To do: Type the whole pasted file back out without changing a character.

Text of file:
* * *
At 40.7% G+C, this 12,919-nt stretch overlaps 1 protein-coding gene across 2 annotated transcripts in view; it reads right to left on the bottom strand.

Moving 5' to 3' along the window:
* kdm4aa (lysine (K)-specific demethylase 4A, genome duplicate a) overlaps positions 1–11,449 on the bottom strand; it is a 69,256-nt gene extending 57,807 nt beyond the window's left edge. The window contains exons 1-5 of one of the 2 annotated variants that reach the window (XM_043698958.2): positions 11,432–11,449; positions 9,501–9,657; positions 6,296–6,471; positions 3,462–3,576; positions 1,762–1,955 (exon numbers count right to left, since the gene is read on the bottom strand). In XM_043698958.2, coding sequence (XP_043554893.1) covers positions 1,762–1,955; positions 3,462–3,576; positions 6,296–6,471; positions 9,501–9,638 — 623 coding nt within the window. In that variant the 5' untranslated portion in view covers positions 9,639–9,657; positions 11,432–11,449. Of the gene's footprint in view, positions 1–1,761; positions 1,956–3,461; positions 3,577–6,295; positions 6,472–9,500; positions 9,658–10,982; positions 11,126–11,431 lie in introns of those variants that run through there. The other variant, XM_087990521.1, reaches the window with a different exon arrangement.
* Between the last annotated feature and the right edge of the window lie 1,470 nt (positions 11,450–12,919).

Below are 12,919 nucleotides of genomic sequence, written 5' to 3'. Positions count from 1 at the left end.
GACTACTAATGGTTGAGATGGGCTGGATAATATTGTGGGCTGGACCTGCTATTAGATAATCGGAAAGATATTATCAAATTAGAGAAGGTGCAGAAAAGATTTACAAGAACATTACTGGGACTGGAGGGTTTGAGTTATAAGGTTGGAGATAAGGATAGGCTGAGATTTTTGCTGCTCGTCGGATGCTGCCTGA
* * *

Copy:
At 40.7% G+C, this 12,919-nt stretch overlaps 1 protein-coding gene across 2 annotated transcripts in view; it reads right to left on the bottom strand.

Moving 5' to 3' along the window:
* kdm4aa (lysine (K)-specific demethylase 4A, genome duplicate a) overlaps positions 1–11,449 on the bottom strand; it is a 69,256-nt gene extending 57,807 nt beyond the window's left edge. The window contains exons 1-5 of one of the 2 annotated variants that reach the window (XM_043698958.2): positions 11,432–11,449; positions 9,501–9,657; positions 6,296–6,471; positions 3,462–3,576; positions 1,762–1,955 (exon numbers count right to left, since the gene is read on the bottom strand). In XM_043698958.2, coding sequence (XP_043554893.1) covers positions 1,762–1,955; positions 3,462–3,576; positions 6,296–6,471; positions 9,501–9,638 — 623 coding nt within the window. In that variant the 5' untranslated portion in view covers positions 9,639–9,657; positions 11,432–11,449. Of the gene's footprint in view, positions 1–1,761; positions 1,956–3,461; positions 3,577–6,295; positions 6,472–9,500; positions 9,658–10,982; positions 11,126–11,431 lie in introns of those variants that run through there. The other variant, XM_087990521.1, reaches the window with a different exon arrangement.
* Between the last annotated feature and the right edge of the window lie 1,470 nt (positions 11,450–12,919).

Below are 12,919 nucleotides of genomic sequence, written 5' to 3'. Positions count from 1 at the left end.
GACTACTAATGGTTGAGATGGGCTGGATAATATTGTGGGCTGGACCTGCTATTAGATAATCGGAAAGATATTATCAAATTAGAGAAGGTGCAGAAAAGATTTACAAGAACATTACTGGGACTGGAGGGTTTGAGTTATAAGGTTGGAGATAAGGATAGGCTGAGATTTTTGCTGCTCGTCGGATGCTGCCTGA